Statement from the Desmond & Leah Tutu Legacy Foundation, on 16 April 2015

Our rainbow nation that so filled the world with hope is being reduced to a grubby shadow of itself more likely to make the news for gross displays of callousness than for the glory that defined our transition to democracy under Nelson Mandela.

The fabric of the nation is splitting at the seams; its precious nucleus – our moral core – is being ruptured.

The most vulnerable members of our family – women, children, the elderly, the poor, the displaced – seem perpetually under attack.

“Nineteen years ago, yesterday, we convened the first public hearings of the truth and Reconciliation Commission – in the East London City Hall. It was as if the nation was electrified by the wails of Nomonde Calata, telling of the death of her husband, Fort. Later that week, many of us broke down as we listened to Singqokwana Malgas, a brave but broken man in a wheelchair, describe his torture at the hands of police,” Archbishop Emeritus Desmond Tutu recalled.

“The reason for the commission shining a light on the past was precisely to contribute to the processes of national healing and ensuring that we never committed such foul deeds again.

“Yet here we are, less than a generation later, witnessing hate crimes on a par with the worst that apartheid could offer. I will pray for the perpetrators of xenophobic violence just as I prayed for PW Botha and his security forces; that their eyes may be opened and they see the fault of their ways,” the Archbishop said.

Professor Pumla Gobodo-Madikizela, a Desmond & Leah Tutu Legacy Foundation board member who served on the Human Right Violations Committee of South Africa’s Truth and ReconciliationCommission, described xenophobia in South Africa as a toxic mix of the unfinished business of post-apartheid healing – social, psychological and economic.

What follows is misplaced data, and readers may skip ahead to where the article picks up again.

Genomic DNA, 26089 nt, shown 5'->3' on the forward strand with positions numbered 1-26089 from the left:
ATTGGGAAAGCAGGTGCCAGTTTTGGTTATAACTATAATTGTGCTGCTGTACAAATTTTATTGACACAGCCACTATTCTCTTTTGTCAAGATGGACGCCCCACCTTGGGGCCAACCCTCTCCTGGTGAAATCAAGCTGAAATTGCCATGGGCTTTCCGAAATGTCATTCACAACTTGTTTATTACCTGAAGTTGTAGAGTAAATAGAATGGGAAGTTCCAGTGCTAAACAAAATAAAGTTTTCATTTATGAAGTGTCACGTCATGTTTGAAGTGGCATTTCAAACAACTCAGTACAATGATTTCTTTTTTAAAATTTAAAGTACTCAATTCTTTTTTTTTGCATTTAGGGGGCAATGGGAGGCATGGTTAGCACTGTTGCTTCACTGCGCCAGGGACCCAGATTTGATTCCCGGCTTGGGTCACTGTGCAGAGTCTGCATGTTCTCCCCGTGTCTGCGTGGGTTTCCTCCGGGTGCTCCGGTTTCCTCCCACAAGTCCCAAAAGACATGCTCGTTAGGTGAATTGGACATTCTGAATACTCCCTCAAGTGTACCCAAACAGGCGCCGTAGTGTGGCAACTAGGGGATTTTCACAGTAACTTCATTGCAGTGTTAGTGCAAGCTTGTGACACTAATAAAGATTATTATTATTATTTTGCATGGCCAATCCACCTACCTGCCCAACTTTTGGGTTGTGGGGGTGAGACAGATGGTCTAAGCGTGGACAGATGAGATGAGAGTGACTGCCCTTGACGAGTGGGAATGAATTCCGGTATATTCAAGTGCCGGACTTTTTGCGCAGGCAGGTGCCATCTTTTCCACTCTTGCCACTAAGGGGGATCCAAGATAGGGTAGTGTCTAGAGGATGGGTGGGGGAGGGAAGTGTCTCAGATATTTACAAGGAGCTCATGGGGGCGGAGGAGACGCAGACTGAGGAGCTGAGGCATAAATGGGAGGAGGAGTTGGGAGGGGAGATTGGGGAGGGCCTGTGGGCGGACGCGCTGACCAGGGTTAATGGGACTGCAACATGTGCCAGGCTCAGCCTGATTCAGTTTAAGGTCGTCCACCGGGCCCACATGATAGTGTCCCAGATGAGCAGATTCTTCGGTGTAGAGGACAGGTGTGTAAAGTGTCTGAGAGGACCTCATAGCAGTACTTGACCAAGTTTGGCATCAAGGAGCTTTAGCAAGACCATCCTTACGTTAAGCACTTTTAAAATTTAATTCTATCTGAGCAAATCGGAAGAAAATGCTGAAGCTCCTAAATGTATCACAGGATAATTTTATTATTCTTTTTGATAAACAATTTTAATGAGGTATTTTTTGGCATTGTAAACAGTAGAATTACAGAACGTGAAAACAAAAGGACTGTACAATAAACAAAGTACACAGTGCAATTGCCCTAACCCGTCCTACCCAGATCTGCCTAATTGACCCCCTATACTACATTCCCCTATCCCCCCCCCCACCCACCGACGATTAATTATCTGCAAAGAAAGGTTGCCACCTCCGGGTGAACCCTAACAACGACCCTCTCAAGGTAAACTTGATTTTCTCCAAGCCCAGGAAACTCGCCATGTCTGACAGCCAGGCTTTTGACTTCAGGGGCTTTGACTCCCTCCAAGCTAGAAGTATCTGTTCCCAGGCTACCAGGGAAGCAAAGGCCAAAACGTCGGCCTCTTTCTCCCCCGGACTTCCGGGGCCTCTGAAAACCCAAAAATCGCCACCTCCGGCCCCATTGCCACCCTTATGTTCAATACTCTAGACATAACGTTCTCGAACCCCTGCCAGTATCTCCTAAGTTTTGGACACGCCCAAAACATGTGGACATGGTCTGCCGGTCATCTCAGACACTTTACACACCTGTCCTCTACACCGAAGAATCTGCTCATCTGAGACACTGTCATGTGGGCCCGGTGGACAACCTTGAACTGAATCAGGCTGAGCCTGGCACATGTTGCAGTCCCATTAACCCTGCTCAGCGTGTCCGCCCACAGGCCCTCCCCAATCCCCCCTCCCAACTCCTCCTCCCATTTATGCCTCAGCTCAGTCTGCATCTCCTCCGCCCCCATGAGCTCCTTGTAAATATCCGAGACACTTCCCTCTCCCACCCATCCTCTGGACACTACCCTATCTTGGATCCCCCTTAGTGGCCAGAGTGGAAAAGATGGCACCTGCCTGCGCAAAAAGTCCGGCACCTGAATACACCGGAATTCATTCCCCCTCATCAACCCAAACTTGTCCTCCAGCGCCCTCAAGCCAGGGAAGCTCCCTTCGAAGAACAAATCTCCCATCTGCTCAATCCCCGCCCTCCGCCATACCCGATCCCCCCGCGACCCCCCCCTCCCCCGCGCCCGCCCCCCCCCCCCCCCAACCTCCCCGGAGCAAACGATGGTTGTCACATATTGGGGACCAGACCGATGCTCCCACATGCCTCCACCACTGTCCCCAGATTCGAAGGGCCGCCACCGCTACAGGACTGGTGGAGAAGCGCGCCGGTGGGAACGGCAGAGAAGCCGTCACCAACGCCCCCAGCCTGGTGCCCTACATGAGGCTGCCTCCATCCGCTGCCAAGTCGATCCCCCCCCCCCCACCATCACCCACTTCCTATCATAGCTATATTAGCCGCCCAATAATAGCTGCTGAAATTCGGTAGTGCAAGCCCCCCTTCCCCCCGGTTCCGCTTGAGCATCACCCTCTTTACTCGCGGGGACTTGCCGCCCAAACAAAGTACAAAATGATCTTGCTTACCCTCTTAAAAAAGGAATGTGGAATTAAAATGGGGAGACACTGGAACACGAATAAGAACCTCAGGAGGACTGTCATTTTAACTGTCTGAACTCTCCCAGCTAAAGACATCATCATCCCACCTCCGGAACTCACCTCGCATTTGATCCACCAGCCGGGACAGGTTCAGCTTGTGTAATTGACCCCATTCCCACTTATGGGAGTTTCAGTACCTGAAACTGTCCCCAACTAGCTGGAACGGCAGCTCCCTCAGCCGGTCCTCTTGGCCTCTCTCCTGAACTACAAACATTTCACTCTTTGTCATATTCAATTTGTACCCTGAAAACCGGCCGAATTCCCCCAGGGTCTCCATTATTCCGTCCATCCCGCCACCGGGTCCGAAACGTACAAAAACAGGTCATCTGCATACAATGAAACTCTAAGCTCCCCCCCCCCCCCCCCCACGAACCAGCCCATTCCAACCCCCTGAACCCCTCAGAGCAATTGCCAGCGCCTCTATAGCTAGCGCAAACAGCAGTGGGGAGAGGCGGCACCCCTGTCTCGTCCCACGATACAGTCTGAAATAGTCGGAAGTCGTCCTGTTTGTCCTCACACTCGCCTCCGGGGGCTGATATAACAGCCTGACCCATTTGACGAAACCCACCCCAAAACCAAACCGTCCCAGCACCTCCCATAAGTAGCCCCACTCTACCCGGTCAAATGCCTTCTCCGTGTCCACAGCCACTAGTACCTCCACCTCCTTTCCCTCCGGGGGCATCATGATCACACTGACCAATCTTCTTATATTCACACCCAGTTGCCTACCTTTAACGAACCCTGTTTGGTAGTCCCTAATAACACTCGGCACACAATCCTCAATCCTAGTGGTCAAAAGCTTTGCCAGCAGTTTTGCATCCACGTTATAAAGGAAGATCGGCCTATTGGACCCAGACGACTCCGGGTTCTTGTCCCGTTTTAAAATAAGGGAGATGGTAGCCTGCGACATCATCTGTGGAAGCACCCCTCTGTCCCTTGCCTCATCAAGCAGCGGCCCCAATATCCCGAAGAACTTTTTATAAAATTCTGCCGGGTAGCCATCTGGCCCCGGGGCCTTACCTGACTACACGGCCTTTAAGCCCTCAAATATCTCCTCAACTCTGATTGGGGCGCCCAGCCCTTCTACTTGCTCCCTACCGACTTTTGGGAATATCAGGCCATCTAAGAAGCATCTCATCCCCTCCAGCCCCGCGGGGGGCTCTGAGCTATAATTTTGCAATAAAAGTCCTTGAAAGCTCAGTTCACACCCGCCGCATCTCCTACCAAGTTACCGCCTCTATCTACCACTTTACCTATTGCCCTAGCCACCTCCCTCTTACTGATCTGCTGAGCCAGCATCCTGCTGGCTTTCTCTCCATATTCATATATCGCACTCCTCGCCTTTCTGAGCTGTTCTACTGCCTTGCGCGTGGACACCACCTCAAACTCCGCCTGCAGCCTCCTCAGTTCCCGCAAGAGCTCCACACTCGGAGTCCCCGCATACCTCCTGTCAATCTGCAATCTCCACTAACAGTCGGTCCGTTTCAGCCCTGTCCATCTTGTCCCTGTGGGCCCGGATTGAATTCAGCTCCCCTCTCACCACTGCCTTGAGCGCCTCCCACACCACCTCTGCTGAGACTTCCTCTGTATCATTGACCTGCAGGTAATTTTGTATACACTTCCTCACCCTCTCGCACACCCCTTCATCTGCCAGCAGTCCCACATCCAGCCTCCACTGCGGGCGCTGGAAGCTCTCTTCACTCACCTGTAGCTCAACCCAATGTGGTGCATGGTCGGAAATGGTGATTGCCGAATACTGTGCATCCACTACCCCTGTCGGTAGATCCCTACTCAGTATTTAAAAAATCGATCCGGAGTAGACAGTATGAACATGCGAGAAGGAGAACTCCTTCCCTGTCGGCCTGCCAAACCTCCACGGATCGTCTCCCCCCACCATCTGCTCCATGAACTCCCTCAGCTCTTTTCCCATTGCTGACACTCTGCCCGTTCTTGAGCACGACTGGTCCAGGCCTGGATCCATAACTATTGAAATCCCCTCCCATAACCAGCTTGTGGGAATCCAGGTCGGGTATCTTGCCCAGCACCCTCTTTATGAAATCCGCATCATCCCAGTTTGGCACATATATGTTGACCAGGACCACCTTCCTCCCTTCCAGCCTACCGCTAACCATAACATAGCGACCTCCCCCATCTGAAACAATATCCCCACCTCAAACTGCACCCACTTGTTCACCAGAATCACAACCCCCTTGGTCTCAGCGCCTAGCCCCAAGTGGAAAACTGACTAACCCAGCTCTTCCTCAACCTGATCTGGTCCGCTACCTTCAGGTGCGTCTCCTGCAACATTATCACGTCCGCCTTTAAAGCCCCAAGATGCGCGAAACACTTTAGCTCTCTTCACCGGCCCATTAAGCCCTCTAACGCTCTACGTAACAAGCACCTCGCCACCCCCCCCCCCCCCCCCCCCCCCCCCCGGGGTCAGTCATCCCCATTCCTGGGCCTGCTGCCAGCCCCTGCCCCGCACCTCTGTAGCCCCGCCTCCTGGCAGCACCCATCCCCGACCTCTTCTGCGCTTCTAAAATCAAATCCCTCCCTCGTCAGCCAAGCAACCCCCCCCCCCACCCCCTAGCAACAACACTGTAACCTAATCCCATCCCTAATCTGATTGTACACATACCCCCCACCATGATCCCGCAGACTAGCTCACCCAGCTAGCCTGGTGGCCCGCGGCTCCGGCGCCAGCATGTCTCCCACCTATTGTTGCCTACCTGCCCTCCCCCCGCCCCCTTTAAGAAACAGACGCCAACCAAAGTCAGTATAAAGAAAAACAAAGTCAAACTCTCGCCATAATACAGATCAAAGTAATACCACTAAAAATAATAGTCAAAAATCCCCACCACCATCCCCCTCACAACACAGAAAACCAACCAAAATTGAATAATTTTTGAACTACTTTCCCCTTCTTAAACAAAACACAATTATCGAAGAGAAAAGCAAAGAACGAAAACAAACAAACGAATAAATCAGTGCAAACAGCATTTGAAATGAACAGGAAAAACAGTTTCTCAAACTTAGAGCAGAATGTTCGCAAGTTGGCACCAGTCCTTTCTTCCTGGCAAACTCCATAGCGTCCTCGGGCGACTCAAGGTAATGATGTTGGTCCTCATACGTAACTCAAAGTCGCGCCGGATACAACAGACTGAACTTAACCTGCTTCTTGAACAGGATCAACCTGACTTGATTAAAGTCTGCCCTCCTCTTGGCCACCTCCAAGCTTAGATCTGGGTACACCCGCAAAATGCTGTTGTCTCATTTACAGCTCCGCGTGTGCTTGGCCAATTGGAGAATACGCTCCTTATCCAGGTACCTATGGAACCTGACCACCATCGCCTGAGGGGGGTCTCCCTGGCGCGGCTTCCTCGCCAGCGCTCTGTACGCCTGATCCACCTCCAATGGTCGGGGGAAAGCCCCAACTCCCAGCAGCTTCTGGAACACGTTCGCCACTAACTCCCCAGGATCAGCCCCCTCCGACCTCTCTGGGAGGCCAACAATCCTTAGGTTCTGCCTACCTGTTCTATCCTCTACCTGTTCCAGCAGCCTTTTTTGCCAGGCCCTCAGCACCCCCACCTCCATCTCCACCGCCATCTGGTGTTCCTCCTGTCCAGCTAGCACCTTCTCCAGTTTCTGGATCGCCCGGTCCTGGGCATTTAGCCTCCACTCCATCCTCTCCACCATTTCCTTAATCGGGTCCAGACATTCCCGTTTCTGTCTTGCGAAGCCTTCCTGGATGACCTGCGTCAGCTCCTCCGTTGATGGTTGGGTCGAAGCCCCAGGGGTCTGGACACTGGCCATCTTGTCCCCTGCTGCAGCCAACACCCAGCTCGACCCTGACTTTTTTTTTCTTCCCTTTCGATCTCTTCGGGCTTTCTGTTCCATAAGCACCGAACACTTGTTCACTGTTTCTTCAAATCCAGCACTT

“While the State should take credit for the houses it had built, and the water and electricity connections made, the gap between rich and poor citizens has widened and the national reconciliation imperative of the past has been de-prioritised. The crawling state of the economy is driving citizens to desperation,” Professor Gobodo said.

The Reverend Canon Mpho Tutu, executive director of the Desmond & Leah Tutu Legacy Foundation, said in times of crisis peoples’ knee jerk reaction was to cast blame on the nearest “others”.

“But there are no ‘others’ in God’s world,” she said.

“International borders were created by people; and prejudice and discrimination were invented by people.

“We may speak different languages but we harbour the same basic needs: To love and be loved, and to live dignified lives with sufficient resources and security to raise children with a chance of achieving their dreams.

“Our diversity both defines and strengthens us,” Reverend Canon Tutu said.


Distributed for the Desmond & Leah Tutu Legacy Foundation by Oryx Media.